F1: Why 2018 will be more challenging for McLaren than last three years
“Now we can fight” – the radio crackled up as the orange MCL33 of Fernando Alonso crossed the chequered flag at P5 in the season opener Australian Grand Prix, giving hope to the team and fans that the team had finally turned a page after three disappointing seasons.
Fast forward to race no 8, the results so far have belied any hope of a turnaround for McLaren. The team hit the nadir yesterday at the French Grand Prix qualifying with both cars getting eliminated in Q1, a full 1.5 second adrift of Red Bull, with which they share a common engine. Both the Mclarens failed to score points in the French GP, Alonso retired in the last lap of the race but was classified in the finishers while his teammate Vandoorne managed to finish 12th
The pressure is definitely on McLaren Racing Director Eric Boullier as the 2018 season has certainly turned out to be exactly opposite what they had hoped for at the start, under his stewardship. And despite the 5th position McLaren is holding onto in the Constructors, this season could still be worse than previous ones for the following reasons:
1. Chassis exposed: While the Honda power unit was no winner, McLaren clearly failed to acknowledge the possibility of a poor design at their end, shifting the blame entirely to the engine partner. The lackluster performance with the new Renault PU should remove any doubt about the non-competitiveness of the MCL33, especially after the same power unit has propelled Red Bull to two race wins so far. After getting eliminated in Q1 in the French GP, Alonso described the car as "missing performance, missing grip, speed and the pace".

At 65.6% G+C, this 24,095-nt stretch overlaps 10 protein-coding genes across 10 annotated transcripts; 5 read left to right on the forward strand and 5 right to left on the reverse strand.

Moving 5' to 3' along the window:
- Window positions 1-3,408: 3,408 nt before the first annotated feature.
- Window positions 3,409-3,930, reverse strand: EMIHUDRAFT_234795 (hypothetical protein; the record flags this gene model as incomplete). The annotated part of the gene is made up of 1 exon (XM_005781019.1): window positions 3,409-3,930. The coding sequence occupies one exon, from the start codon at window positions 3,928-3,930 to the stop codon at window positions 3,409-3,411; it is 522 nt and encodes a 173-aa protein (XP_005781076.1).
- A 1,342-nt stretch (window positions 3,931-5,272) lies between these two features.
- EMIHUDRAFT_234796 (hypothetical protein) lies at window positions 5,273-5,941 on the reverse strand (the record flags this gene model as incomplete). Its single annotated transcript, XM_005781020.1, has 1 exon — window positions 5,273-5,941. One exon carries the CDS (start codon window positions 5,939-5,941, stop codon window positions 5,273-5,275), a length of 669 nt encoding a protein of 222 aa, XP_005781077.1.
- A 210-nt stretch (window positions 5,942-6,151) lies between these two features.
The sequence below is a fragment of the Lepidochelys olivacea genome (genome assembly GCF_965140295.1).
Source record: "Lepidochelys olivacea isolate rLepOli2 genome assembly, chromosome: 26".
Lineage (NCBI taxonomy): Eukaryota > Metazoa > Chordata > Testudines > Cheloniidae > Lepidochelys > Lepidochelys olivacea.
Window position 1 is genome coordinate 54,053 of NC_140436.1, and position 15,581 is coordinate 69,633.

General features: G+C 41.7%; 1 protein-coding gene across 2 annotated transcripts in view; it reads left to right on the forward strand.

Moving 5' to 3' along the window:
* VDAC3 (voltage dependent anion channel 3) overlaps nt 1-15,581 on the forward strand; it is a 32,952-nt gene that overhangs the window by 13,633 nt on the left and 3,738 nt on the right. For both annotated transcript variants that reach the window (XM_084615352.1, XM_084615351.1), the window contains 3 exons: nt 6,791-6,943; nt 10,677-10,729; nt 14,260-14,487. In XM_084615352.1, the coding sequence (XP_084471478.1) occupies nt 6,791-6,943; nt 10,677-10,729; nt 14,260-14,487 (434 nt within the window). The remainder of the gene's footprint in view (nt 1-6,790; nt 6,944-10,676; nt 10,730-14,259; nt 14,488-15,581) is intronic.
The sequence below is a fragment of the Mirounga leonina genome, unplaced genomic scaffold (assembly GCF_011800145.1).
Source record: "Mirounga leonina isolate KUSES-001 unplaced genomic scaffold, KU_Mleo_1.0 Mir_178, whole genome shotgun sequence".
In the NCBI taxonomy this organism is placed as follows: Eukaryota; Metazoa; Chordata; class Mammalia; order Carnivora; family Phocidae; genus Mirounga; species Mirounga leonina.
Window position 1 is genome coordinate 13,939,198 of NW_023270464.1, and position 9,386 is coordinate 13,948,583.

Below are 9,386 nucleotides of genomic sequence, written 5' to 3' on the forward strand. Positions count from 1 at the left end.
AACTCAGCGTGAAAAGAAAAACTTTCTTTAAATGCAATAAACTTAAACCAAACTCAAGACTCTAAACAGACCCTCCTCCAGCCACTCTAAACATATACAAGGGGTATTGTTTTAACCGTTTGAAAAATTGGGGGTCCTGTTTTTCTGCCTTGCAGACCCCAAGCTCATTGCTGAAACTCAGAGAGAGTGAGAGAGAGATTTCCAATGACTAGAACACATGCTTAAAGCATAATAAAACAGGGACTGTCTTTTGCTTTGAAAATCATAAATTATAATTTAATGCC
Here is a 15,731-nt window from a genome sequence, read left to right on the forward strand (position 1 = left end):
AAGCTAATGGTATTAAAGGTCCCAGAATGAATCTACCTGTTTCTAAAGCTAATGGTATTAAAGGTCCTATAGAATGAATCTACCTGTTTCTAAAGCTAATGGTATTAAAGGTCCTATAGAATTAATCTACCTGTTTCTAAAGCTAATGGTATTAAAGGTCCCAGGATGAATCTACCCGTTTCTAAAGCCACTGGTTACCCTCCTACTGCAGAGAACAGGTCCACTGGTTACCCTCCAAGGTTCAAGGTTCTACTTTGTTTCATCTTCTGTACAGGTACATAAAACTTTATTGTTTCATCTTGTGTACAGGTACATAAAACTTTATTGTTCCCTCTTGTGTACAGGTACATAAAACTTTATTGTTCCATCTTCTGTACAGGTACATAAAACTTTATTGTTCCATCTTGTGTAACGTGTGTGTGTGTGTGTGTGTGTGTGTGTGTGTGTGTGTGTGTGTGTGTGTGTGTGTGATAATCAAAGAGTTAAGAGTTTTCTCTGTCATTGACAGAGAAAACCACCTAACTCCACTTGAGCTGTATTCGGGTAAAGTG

2. Financial Setback: With the Honda divorce, the team not only lost the status and perks of being a works team but also funds to the tune of $100 million that was contributed by the Japanese partner each year. Moreover, F1 pundits believe that McLaren will have to shell out a substantial amount for prematurely severing the deal with Honda.
3. Talent Retention: Despite probably being one of the two slowest cars on the grid, the fifth position McLaren currently holds on to in the constructors is largely because of clinical driving by Fernando Alonso. But with things not working for him in F1 and the lucrative opportunities in WEC and IndyCar, there is a very real possibility of him leaving F1 altogether at the end of the season. Attracting a world-class replacement would be almost impossible for the team but for shelling out truckloads of money to ‘buy’ one.
4. Resurgent Honda: Honda powered Toro Rosso have achieved a P4 and P7 so far in the season and in the latest French Grand Prix Qualifying the STR13 was about 0.5 seconds faster than the MCL33. Questions are bound to be asked whether ditching Honda was the right move for McLaren.
The only solace the team can have at this time is that they are now fully aware of the situation around them. With the veil of illusion lifted, they now must acknowledge and attack each problem with all they have. Certainly a big task, but definitely possible.